Minutes after waiving the balance of the delay period for several permit applications to demolish older structures around town, the Historic District Commission on Tuesday welcomed the presentation of a homeowner seeking to preserve two historic houses on Cross Highway.
Wendy Van Wie requested a local historic district be designated for the property at 188 Cross Highway, which comprises two vintage structures -- an 18th century main house and a converted barn with street addresses of 178 and 180 Cross Highway, respectively. She also asked for support of plans to subdivide the property so that each house would have its own parcel and separate owners in her bid to protect the structures "legally and physically."
In a unanimous vote, HDC members agreed to support the subdivision request even though the total lot size is 2.9 acres and the zoning in that neighborhood requires a two-acre minimum for each lot. They also voted to appoint a study committee for the proposed historic district designation. A study report, which will require the services of an architectural historian at the homeowners' expense, will expand on the current known history of the property and determine its historical significance.
Van Wie and her husband Mark Yurkiw own the parcel, which encompasses the rambling Colonial house and the barn. The couple lives in the barn and rents the other dwelling, identified as the Schilthius-Meeker House on the town's Historic Resources Inventory. The couple purchased the property about a decade ago when it was blighted and abandoned by its previous owner, and worked to restore, maintain and update the structures while preserving their historical integrity.
Before the meeting, Yurkiw called the main house a representative of "the best of three centuries of architecture." The original part of the house, which may date to 1740, is a Pre-Revolutionary saltbox that has a traditional three-sided fireplace with a beehive oven, hand-hewn beams and the original wide-plank chestnut floors in a second floor bedroom. A Colonial Revival wing was added in 1929 and then in 1961 a Mid-Century Modern addition was constructed. That section of the house includes a cavernous family room with a barrel ceiling and mahogany floor.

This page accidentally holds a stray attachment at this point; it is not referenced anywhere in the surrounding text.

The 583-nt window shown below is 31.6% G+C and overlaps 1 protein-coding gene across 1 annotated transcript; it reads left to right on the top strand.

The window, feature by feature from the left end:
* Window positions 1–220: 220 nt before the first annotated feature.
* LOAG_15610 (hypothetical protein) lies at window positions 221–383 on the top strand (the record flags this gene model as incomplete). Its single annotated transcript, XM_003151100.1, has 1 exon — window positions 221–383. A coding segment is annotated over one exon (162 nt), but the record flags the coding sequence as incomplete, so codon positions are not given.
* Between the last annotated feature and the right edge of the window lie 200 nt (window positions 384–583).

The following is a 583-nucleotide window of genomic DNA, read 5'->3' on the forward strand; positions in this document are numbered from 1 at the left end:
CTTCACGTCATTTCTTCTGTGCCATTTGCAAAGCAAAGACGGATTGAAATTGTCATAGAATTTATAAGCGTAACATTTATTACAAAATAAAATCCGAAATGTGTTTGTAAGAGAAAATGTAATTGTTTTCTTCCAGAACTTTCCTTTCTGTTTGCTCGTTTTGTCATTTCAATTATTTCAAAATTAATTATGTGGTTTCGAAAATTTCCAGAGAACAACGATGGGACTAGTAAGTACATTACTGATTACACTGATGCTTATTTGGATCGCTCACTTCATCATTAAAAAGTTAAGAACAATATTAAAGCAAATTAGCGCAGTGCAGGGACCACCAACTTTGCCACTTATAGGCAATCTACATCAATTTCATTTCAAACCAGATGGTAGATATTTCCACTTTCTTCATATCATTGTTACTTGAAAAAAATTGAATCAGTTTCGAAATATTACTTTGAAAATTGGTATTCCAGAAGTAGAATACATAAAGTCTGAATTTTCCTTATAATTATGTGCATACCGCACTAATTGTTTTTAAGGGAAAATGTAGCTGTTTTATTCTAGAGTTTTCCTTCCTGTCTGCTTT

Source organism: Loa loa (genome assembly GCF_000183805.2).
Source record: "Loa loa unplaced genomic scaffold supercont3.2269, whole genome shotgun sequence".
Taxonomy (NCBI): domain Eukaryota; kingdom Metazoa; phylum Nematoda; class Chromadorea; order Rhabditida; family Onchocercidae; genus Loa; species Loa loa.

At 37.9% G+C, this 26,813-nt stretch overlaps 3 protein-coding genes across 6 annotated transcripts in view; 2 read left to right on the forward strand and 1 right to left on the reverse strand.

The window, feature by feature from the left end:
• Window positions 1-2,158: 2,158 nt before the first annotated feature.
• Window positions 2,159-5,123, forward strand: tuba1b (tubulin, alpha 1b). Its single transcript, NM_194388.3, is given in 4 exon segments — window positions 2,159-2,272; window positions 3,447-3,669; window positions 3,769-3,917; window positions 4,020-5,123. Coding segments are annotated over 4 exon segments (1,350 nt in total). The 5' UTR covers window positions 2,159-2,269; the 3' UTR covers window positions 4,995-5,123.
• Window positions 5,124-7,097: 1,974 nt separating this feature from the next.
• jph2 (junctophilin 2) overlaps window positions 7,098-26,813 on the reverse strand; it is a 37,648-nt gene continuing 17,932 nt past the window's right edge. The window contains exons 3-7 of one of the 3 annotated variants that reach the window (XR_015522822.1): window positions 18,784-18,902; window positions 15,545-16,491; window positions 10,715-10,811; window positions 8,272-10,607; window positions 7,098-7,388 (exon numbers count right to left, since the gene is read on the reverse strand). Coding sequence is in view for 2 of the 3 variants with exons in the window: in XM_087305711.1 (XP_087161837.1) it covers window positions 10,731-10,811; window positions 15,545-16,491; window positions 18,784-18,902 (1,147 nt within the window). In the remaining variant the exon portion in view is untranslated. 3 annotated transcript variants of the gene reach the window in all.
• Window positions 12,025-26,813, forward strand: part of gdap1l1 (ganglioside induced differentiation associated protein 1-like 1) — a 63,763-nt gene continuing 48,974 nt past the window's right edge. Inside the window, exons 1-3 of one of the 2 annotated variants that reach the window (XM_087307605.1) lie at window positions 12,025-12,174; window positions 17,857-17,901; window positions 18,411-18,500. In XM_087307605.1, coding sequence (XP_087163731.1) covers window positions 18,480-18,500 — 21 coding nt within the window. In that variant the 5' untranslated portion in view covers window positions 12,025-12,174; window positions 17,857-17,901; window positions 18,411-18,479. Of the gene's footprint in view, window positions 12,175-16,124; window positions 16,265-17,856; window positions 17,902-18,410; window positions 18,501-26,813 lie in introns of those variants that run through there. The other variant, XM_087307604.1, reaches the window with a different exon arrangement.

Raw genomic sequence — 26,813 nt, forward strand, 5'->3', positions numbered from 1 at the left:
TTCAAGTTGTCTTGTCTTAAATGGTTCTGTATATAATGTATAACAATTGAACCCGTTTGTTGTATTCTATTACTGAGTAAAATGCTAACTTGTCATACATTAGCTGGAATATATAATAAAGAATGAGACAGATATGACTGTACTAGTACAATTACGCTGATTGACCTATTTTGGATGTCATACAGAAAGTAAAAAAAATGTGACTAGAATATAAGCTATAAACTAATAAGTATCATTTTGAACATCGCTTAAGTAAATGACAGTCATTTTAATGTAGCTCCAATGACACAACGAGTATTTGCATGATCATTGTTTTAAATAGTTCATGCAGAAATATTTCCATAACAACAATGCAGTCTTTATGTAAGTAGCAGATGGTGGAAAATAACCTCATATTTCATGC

The original front door is now an interior door, and Yurkiw said it still has an indentation from where it was allegedly struck by musket fire as British troops attempted to conscribe its resident during their march to Danbury in 1777.
"I've never seen such a house," said David L. Meth, a neighbor of Van Wie and Yurkiw, who attended the meeting. Meth said the house was built by "artists in the true style of old-fashioned craftsmanship."
"The saltbox is significant and if the barn was built in the late 1700s that's interesting too," said HDC member Robert Weingarten. According to a 1988 Historic Resources Inventory conducted by architectural historian Mary E. McCabon, "The late 18th-century saltbox house appears to be the oldest of the many Meeker houses in the Cross Highway area."
It will be difficult to prove the construction date of the barn, Weingarten said. The earliest map of Westport dates to 1835 and includes only those properties south of the Post Road. A map of properties north of the Post Road dates only to 1838. Additionally, he said, barns were not included on tax records until 1914.
HDC members indicated the local historic district designation is probably not an option as the designation requires a minimum of two individual and adjacent properties, However, other options exist including a landmark property designation.
Whatever route is taken, HDC member Edward Gerber is grateful for the owners' effort. "We're thrilled you want to protect both properties," he said.
HDC Chairman Francis H. Henkels said the town's historic houses "need to have responsible owners, dedicated owners."